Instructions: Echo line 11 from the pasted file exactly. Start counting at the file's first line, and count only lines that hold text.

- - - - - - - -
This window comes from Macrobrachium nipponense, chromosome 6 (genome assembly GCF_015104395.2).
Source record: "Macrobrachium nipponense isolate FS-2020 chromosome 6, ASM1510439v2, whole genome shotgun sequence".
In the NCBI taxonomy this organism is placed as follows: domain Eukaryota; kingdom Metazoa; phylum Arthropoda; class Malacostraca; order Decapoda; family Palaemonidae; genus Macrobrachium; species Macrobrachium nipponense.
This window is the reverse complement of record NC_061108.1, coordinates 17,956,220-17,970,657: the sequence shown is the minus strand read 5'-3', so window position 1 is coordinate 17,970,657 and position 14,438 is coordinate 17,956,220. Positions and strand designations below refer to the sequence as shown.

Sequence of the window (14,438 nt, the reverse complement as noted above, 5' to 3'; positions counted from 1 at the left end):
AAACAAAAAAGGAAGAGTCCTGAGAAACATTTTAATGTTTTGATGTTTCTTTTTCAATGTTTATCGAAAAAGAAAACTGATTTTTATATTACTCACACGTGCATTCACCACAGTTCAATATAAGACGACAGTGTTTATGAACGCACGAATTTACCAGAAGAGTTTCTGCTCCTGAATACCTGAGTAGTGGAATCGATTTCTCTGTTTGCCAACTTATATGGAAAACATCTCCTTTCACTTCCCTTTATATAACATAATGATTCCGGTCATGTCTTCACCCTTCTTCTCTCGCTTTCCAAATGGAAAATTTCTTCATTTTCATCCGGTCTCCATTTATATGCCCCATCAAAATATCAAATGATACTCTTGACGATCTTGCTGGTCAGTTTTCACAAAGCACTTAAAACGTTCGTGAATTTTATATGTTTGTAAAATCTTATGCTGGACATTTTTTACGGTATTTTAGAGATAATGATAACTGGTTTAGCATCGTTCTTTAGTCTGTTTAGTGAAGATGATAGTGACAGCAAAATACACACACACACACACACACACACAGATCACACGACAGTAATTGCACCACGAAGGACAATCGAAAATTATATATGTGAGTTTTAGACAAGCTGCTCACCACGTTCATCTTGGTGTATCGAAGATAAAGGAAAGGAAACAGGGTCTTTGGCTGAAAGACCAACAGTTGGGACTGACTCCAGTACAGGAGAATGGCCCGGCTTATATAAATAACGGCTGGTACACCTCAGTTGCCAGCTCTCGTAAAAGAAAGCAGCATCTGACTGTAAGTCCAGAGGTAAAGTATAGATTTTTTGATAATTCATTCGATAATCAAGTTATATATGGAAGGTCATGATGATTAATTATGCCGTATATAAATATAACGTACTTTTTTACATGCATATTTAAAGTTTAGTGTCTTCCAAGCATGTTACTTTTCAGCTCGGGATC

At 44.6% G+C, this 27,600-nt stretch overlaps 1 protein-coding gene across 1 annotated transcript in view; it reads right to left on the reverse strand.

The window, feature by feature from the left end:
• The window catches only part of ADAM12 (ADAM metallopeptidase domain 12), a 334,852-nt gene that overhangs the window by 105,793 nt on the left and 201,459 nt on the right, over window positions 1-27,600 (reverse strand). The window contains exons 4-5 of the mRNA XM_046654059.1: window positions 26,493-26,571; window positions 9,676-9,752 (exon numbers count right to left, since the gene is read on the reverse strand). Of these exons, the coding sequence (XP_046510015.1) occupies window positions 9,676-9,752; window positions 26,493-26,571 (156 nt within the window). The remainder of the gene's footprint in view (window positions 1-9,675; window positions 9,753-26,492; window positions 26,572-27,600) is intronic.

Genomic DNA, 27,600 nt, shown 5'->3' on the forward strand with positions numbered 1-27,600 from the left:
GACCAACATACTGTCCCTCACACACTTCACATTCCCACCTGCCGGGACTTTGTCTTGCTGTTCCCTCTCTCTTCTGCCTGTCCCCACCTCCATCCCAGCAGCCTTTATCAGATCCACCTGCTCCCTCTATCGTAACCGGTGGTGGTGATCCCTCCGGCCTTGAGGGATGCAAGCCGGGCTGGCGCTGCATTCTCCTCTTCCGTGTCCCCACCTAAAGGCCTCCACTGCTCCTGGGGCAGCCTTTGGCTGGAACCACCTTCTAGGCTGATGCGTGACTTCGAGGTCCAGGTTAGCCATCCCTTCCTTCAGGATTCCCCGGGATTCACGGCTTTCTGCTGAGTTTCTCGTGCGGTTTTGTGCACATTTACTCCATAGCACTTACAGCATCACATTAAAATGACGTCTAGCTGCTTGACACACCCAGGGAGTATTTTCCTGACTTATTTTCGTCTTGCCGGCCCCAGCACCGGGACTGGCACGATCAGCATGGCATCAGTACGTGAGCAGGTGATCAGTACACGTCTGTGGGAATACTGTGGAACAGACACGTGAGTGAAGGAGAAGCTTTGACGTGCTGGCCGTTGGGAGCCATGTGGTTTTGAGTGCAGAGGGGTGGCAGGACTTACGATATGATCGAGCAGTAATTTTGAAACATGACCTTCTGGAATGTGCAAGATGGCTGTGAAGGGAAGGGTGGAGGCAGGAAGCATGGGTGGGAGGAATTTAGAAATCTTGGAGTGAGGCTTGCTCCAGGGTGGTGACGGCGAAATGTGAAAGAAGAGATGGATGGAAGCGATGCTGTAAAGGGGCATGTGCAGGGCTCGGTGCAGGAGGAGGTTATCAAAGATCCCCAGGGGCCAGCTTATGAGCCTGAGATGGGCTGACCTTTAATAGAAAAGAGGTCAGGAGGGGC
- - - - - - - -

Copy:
GACCAACATACTGTCCCTCACACACTTCACATTCCCACCTGCCGGGACTTTGTCTTGCTGTTCCCTCTCTCTTCTGCCTGTCCCCACCTCCATCCCAGCAGCCTTTATCAGATCCACCTGCTCCCTCTATCGTAACCGGTGGTGGTGATCCCTCCGGCCTTGAGGGATGCAAGCCGGGCTGGCGCTGCATTCTCCTCTTCCGTGTCCCCACCTAAAGGCCTCCACTGCTCCTGGGGCAGCCTTTGGCTGGAACCACCTTCTAGGCTGATGCGTGACTTCGAGGTCCAGGTTAGCCATCCCTTCCTTCAGGATTCCCCGGGATTCACGGCTTTCTGCTGAGTTTCTCGTGCGGTTTTGTGCACATTTACTCCATAGCACTTACAGCATCACATTAAAATGACGTCTAGCTGCTTGACACACCCAGGGAGTATTTTCCTGACTTATTTTCGTCTTGCCGGCCCCAGCACCGGGACTGGCACGATCAGCATGGCATCAGTACGTGAGCAGGTGATCAGTACACGTCTGTGGGAATACTGTGGAACAGACACGTGAGTGAAGGAGAAGCTTTGACGTGCTGGCCGTTGGGAGCCATGTGGTTTTGAGTGCAGAGGGGTGGCAGGACTTACGATATGATCGAGCAGTAATTTTGAAACATGACCTTCTGGAATGTGCAAGATGGCTGTGAAGGGAAGGGTGGAGGCAGGAAGCATGGGTGGGAGGAATTTAGAAATCTTGGAGTGAGGCTTGCTCCAGGGTGGTGACGGCGAAATGTGAAAGAAGAGATGGATGGAAGCGATGCTGTAAAGGGGCATGTGCAGGGCTCGGTGCAGGAGGAGGTTATCAAAGATCCCCAGGGGCCAGCTTATGAGCCTGAGATGGGCTGACCTTTAATAGAAAAGAGGTCAGGAGGGGC